Welcome to 2017! Let’s start the year with a cautionary tale. I’ll leap straight to the moral, then give an example: it’s very easy to reach the wrong conclusion about fossils from photos. That’s because no single photo can give an accurate impression of distortion. For that, you need at least a much bigger selection of photos; or better still, a 3d model; or of course best of all, the fossil itself.
Here’s the motivating example:
Cervical vertebrae 8-16 of Barosaurus lentus AMNH 6341; and BYU 9024 “Supersaurus” cervical ?9. All in left lateral view.
A correspondent — I will not divulge his or her name unless the person in question chooses to reveal it — had looked over the slides for our 2016 SVPCA talk on new Barosaurus specimens, which claims that Jensen’s Dry Mesa “Supersaurus” cervical BYU 9024 actually belongs to Barosaurus.
Matt and I felt, based largely on the degree of neural spine bifurcation, that the BYU vertebra compares most similarly to C9 of the AMNH specimen — the middle one in the top row of the composite illustration above. But my correspondent put together the composite, and wrote [lightly edited for clarity]:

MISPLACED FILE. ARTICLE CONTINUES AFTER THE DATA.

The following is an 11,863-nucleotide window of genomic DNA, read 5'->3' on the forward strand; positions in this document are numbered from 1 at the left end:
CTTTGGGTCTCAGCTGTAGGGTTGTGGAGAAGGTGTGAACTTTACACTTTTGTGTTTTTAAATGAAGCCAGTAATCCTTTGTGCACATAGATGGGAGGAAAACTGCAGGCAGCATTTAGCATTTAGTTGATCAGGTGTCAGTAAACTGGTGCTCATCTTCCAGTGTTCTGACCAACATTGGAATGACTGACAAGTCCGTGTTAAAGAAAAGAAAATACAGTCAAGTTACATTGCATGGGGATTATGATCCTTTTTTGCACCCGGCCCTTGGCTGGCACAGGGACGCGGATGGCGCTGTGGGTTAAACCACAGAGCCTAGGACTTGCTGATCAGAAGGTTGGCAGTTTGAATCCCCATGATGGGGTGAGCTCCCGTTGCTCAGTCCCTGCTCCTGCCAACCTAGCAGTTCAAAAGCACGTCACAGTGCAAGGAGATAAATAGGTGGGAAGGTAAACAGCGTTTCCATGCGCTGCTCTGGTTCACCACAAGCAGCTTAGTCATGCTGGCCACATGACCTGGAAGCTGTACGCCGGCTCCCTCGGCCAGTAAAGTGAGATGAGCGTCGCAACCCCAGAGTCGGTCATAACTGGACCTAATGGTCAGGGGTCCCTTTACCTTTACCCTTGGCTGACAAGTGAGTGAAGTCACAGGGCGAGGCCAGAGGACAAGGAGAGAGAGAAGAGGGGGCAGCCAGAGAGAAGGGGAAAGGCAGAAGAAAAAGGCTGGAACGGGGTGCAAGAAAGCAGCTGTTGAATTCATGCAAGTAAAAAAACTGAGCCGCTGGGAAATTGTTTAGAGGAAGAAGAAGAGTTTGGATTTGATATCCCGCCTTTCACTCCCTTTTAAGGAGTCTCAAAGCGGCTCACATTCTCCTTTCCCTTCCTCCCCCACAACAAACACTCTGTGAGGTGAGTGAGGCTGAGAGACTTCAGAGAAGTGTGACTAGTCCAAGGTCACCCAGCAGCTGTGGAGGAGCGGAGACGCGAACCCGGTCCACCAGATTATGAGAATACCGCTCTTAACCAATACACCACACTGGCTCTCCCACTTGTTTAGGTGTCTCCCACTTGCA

I’ve already compared BYU 9024 with the AMNH cervicals, I attach a photo, because for me it is also very similar to C14: the centrum is much more similar to C14 than C9, I think. What do you think about this?
Like I said: you always need to be careful about interpreting any one view of a fossil. In this case, BYU 9024 is misleading in lateral view because the CPOLs are folded upwards and inwards, and the ventrolateral flanges are (to a lesser extent) folded downwards and inwards — making the posterior part of the centrum look much taller (and rather narrower) than it really is.
This is hard to see in photos, because the fossil is so smashed up and the matrix is so visually similar to the bone, but take a look at the posterior view (with anterior to the right of the photo):
Here are the key parts, annotated, as best I can make out. (And bear in mind that even I am not sure, after having spent a whole day with the fossil, and with literally hundreds of photos to consult.)
As you can see, the centrum accounts for only a small proportion of the apparent height of the posterior end of the vertebra — and even that is probably exaggerated, as the eccentricity of the condyle indicates that crushing has increased its height at the expense of its width.
Put it all together, and Jensen’s much-derided sculpture of what the vertebra should have looked like is actually pretty good: